Nicene and Ante-Nicene Fathers, Ser. II, Vol. IV:Early Church Fathers Index Previous Next
Against the Heathen. (Contra Gentes.): The idea of communications through angels involves yet wilder inconsistency, nor does it, even if true, justify the worship of the image.
§21. The idea of communications through angels involves yet wilder inconsistency, nor does it, even if true, justify the worship of the image.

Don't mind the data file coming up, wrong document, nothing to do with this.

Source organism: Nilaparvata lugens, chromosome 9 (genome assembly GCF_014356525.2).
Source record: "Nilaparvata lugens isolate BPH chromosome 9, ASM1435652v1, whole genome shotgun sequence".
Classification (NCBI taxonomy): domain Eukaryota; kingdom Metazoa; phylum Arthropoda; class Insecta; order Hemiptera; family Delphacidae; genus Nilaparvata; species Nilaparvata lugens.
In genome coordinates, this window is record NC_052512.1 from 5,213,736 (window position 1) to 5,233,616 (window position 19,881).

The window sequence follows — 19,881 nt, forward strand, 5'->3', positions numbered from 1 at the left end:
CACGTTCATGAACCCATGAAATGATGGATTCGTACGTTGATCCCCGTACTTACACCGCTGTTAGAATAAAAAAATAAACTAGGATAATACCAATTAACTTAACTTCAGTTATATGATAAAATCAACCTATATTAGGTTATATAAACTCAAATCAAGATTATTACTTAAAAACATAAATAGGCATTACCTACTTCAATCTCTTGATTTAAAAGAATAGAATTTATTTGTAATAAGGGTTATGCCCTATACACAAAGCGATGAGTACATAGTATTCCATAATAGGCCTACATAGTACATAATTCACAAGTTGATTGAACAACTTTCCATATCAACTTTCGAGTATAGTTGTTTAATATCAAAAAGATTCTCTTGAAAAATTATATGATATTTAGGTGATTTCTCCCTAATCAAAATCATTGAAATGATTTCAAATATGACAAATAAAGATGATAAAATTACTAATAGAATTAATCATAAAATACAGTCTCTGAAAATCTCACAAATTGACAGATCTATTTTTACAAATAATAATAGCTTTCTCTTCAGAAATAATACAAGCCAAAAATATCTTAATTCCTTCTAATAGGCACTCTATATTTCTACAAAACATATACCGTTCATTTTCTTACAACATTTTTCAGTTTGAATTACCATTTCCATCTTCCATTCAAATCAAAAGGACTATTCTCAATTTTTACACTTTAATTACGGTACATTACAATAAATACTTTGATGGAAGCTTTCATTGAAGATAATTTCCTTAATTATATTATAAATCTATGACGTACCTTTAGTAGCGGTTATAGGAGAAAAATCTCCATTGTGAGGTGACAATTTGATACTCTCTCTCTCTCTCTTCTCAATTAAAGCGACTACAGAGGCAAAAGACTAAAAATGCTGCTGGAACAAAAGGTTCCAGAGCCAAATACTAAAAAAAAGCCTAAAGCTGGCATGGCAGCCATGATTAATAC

But as to their second and as they say profounder defence, one might reasonably add as follows. If these things are made by you, ye Greeks, not for the sake of a self-manifestation of God Himself, but for the sake of a presence there of angels, why do you rank the images by which ye invoke the powers as superior and above the powers invoked? For ye carve the figures for the sake of the apprehension of God, as ye say, but invest the actual images with the honour and title of God, thus placing yourselves in a profane position. 2. For while confessing that the power of God transcends the littleness of the images, and for that reason not venturing to invoke God through them, but only the lesser powers, ye yourselves leap over these latter, and have bestowed on stocks and stones the title of Him, whose presence ye feared, and call them gods instead of stones and mens workmanship, and worship them. For even supposing them to serve you, as ye falsely say, as letters for the contemplation of God, it is not right to give the signs greater honour than that which they signify. For neither if a man were to write the emperors name would it be without risk to give to the writing more honour than to the emperor; on the contrary, such a man incurs the penalty of death; while the writing is fashioned by the skill of the writer. 3. So also yourselves, had ye your reasoning power in full strength, would not reduce to matter so great a revelation of the Godhead: but neither would ye have given to the image greater honour than to the man that carved it. For if there be any truth in the plea that, as letters, they indicate the manifestation of God, and are therefore, as indications of God, worthy to be deified, yet far more would it be right to deify the artist who carved and engraved them, as being far more powerful and divine than they, inasmuch as they were cut and fashioned according to his will. If then the letters are worthy of admiration, much more does the writer exceed them in wonder, by reason of his art and the skill of his mind. If then it be not fitting to think that they are gods for this reason, one must again interrogate them about the madness concerning the idols, demanding from them the justification for their being in such a form.
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